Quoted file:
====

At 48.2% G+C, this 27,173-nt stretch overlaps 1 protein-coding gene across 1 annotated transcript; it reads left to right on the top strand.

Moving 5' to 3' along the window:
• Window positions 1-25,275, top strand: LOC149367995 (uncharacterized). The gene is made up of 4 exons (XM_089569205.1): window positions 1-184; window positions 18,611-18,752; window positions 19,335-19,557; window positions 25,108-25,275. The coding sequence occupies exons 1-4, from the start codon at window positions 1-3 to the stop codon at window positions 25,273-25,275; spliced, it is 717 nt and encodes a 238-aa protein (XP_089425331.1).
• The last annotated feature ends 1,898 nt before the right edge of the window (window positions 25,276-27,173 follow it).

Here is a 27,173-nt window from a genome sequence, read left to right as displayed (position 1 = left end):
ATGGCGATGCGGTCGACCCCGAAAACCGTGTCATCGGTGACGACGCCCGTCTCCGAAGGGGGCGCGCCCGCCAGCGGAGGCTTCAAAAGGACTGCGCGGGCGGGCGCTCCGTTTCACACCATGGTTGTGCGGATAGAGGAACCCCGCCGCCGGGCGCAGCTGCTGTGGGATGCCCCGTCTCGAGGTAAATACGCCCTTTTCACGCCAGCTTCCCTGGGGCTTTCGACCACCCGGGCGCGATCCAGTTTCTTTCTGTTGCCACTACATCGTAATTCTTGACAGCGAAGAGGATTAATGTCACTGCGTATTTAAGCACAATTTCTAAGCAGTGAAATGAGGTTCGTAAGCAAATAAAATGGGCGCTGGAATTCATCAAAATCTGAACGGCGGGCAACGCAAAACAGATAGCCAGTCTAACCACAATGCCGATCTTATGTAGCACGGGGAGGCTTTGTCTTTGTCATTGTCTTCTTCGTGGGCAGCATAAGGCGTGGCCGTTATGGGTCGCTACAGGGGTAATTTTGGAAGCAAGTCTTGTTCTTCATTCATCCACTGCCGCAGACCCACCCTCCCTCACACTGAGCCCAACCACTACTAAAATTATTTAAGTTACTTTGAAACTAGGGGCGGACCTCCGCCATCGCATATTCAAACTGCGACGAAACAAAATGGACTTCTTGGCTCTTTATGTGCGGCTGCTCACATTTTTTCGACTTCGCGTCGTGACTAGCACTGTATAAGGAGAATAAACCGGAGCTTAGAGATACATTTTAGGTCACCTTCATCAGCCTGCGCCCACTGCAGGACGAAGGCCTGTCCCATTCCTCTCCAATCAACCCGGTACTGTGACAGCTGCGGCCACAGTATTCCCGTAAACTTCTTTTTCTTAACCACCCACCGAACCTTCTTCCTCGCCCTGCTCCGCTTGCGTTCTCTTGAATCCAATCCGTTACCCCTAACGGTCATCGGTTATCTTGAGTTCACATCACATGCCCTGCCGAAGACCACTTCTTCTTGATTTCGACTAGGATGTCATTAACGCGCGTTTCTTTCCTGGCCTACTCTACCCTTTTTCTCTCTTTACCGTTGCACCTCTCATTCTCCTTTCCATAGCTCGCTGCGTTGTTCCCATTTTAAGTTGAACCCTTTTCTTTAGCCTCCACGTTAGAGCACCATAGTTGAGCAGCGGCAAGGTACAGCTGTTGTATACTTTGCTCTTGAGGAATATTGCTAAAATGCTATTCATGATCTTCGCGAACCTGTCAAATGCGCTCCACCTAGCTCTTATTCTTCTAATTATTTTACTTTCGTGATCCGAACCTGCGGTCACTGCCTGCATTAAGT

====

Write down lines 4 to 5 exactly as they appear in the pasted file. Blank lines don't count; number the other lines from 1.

• The last annotated feature ends 1,898 nt before the right edge of the window (window positions 25,276-27,173 follow it).

Here is a 27,173-nt window from a genome sequence, read left to right as displayed (position 1 = left end):